On Wednesday, New York Review of Books editor Ian Buruma became one of the most-discussed people in media when he either resigned or was fired from the venerable journal of ideas amid his decision to publish a piece by Canadian radio personality Jian Ghomeshi, who has been accused of multiple counts of sexual assault by dozens of women.
But back on Sunday, Buruma was just a regular smart-guy editor, moderating the most thought-provoking event at the Brooklyn Book Festival. Buruma’s panel, Can Art Change the World, invited Mary Schmidt Campbell, Phillip Lopate, and Julian Lucas to unpack the fraught issue of political and social value of arts.
The quest for the proper place of the social value in arts is as old as the history of human thought. The ambiguity of this space has been at the nexus of the debate since Pythagorean times. Plato dived into the discussion head on. He deemed poetry immoral and proposed to regulate tragedy, insofar as, by way of mimesis, it imitated and inflicted objectionable emotions or behavior, which in turn would cause viewers to identify with and emulate these emotions or behavior.
Plato’s position that any practice that could produce immoral or anti-social behavior should be prohibited or regulated was likely the first ever example of using the process of identification as basis for censorship. “A moral blemish is an artistic blemish”, said David Hume, whose work “Standards of Taste” dealt with connection between the individual taste and aesthetic judgments.
By late-18th century a different view began to emerge. The focus shifted from the human responses to art – the subjective view – to the search for an objective value of beauty. By mid-19th century, Emmanuel Kant in his investigation of the aesthetic judgment arrived at the idea of“disinterested pleasure,” often understood as representation of pure aesthetics. L’art pour l’art, a doctrine, attributable to Theophile Gauttie, Victor Cousin, Edgar A. Poe, and Benjamin Constant, emerged on the other side of extreme – a reaction to the idea that art had to serve some moral or didactic purpose.
In the past hundred years, artistic expression has oscillated from revolutionary to decadent, from serving as a mouthpiece of the state propaganda to celebrating the outsider. Today’s elevated levels of social anxiety make it as hard as ever for the arts to find a proper balance between its basic prerogative as a challenger of the social norms vis-a-vis society that is jam-packed with ethically charged sensibilities. (The Fine Art Globe published a piece on the disorderly censorship matrix employed by the Facebook towards arts disseminated through its platform)
Against the backdrop of the tensions within gender, sexuality. post-colonial and racial issues, the conversation about the effect that arts impresses on reality feels especially relevant. The panelists discussed the social value of works of art. One of them, The Birth of the Nation, was a disturbingly controversial silent film that glorified the KKK as heroes. Yet the panelists all agreed it was a cinematically important film. It is both fortunate and ironic, as also with works of Soviet director Sergei Eisenstein (as it is with many others), that works designed as state propaganda emerge as influential masterpieces that, apart from exhorting aesthetic influences, often bring about social change. As Julian Lucas, an editor of the arts and culture quarterly Cabinet, pointed out, the purpose of artistic expression –conscious or not –is to raise awareness, bring to attention things either known, but lost to familiarity, or unknown. And often, as with The Birth of the Nation, uncomfortable. This heightened awareness is what propels the social change, and, crucially, more often than not, irrespective of the effect intended by the work’s creator.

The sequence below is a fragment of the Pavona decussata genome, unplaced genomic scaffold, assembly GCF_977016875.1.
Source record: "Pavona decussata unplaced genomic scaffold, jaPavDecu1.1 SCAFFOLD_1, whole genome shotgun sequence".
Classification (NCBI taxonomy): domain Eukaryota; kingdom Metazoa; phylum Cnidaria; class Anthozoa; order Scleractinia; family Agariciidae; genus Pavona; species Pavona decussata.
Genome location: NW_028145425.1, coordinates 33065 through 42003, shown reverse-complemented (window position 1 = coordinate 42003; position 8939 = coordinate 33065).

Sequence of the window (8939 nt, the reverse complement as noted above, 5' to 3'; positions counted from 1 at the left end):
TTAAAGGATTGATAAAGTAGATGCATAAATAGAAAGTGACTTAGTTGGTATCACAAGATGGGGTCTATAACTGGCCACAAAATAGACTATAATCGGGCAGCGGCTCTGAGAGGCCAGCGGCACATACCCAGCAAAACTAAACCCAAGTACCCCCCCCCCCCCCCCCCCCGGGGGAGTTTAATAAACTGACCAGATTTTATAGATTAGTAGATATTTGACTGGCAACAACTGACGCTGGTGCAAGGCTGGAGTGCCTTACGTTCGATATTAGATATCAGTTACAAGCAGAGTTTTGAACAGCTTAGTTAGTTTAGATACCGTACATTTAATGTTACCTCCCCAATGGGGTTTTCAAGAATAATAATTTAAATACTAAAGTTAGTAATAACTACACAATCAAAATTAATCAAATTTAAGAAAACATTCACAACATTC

The paradigm-changing works of art reside in the space between the emotionally uncomfortable and the socially disturbing. It is because we tend to notice anew or hitherto unknown only when we are taken out of our comfort zone – jerked to a halt. Art, by its virtue, stands at the horizon of the social, political, and aesthetic fabric of reality. Its vision is what brings our senses and judgments alive to the world. Yet, how do we deal with the constituencies in an artwork that has intentions with which we have real trouble identifying? Can we afford to enjoy Leni Riefenstahl’s Olympia knowing that behind its production stood the same people who also masterminded the brutal annihilation of millions? Can we allow our children to watch The Birth of the Nation? How would the publisher of Nabokov’s Lolita survive these days?
The panel raised more issues than it has resolved. And, in light of Ian Buruma’s shocking downfall, it has produced a sad irony.
Artistic choices – regardless of the authorial intention – both raise awareness and bring social change. And it would also seem that, censored or endorsed, art percolates through the fabric of society and history, causing us to stop in our tracks and pay attention.